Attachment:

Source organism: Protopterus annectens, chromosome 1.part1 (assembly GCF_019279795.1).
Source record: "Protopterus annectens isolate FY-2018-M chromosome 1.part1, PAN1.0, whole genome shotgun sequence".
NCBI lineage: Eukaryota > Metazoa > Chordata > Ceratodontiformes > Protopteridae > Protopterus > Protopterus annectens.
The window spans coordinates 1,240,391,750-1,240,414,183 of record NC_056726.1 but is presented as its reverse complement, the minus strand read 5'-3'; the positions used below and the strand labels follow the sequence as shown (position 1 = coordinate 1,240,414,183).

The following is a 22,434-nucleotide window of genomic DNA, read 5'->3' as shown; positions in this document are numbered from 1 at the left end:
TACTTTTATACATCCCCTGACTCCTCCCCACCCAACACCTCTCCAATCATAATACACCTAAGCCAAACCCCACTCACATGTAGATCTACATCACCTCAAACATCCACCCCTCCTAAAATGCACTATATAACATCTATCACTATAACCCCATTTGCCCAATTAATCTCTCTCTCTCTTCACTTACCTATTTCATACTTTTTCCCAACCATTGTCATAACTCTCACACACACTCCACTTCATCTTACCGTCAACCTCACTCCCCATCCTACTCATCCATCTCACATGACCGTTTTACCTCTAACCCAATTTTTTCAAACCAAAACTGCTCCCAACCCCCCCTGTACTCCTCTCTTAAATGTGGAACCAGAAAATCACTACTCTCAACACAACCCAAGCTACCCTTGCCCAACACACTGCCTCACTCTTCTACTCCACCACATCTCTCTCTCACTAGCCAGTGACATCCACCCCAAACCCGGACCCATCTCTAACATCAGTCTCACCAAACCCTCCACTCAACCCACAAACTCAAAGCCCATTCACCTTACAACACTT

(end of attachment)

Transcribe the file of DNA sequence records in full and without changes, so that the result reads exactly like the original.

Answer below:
Source organism: Protopterus annectens, chromosome 1.part1 (assembly GCF_019279795.1).
Source record: "Protopterus annectens isolate FY-2018-M chromosome 1.part1, PAN1.0, whole genome shotgun sequence".
NCBI lineage: Eukaryota > Metazoa > Chordata > Ceratodontiformes > Protopteridae > Protopterus > Protopterus annectens.
The window spans coordinates 1,240,391,750-1,240,414,183 of record NC_056726.1 but is presented as its reverse complement, the minus strand read 5'-3'; the positions used below and the strand labels follow the sequence as shown (position 1 = coordinate 1,240,414,183).

The following is a 22,434-nucleotide window of genomic DNA, read 5'->3' as shown; positions in this document are numbered from 1 at the left end:
TACTTTTATACATCCCCTGACTCCTCCCCACCCAACACCTCTCCAATCATAATACACCTAAGCCAAACCCCACTCACATGTAGATCTACATCACCTCAAACATCCACCCCTCCTAAAATGCACTATATAACATCTATCACTATAACCCCATTTGCCCAATTAATCTCTCTCTCTCTTCACTTACCTATTTCATACTTTTTCCCAACCATTGTCATAACTCTCACACACACTCCACTTCATCTTACCGTCAACCTCACTCCCCATCCTACTCATCCATCTCACATGACCGTTTTACCTCTAACCCAATTTTTTCAAACCAAAACTGCTCCCAACCCCCCCTGTACTCCTCTCTTAAATGTGGAACCAGAAAATCACTACTCTCAACACAACCCAAGCTACCCTTGCCCAACACACTGCCTCACTCTTCTACTCCACCACATCTCTCTCTCACTAGCCAGTGACATCCACCCCAAACCCGGACCCATCTCTAACATCAGTCTCACCAAACCCTCCACTCAACCCACAAACTCAAAGCCCATTCACCTTACAACACTT